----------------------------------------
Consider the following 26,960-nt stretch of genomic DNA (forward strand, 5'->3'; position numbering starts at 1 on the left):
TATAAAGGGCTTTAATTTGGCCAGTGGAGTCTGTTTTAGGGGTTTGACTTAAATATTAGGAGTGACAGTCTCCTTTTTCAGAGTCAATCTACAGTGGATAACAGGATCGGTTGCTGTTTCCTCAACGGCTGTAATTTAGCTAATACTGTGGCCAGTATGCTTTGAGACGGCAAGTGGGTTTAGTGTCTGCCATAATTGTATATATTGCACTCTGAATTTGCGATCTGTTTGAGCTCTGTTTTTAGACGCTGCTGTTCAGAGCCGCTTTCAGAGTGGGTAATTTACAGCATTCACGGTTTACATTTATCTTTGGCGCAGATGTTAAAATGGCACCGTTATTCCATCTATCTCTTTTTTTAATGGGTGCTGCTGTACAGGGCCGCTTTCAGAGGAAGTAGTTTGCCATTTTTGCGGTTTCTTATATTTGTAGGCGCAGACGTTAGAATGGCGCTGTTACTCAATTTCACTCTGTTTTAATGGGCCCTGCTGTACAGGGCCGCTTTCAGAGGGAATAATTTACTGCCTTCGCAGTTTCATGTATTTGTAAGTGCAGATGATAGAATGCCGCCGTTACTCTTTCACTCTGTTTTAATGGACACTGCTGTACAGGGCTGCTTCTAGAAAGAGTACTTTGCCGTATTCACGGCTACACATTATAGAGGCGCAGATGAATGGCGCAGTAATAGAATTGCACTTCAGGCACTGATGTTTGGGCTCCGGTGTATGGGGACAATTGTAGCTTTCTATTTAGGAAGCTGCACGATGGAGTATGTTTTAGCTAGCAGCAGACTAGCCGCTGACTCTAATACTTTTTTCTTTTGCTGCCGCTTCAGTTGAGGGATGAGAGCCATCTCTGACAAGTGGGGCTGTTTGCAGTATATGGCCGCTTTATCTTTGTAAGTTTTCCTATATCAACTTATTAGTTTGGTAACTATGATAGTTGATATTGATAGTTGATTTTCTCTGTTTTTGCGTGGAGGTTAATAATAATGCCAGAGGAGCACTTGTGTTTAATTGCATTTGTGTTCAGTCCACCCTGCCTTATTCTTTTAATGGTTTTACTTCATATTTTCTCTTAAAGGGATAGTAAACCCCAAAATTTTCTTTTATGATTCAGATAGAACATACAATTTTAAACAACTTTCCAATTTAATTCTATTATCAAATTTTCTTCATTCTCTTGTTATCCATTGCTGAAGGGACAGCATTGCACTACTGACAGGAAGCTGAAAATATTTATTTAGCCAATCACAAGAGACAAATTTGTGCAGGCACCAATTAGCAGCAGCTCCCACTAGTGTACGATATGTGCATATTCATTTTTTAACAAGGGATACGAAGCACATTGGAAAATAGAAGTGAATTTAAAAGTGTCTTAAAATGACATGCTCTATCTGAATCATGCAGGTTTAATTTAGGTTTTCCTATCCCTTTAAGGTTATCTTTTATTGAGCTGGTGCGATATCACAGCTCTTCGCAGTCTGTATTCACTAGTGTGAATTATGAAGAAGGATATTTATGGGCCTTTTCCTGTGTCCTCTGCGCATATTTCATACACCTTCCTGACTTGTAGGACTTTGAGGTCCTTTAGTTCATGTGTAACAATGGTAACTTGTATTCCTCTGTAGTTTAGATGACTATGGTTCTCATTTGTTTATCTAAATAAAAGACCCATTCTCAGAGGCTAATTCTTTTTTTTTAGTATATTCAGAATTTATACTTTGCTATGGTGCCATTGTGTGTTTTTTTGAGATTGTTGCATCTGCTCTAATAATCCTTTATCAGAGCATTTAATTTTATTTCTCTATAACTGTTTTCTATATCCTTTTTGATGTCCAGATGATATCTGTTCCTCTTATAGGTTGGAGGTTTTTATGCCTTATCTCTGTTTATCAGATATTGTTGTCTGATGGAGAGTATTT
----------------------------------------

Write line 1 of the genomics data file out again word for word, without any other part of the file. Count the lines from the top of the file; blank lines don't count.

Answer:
Consider the following 26,960-nt stretch of genomic DNA (forward strand, 5'->3'; position numbering starts at 1 on the left):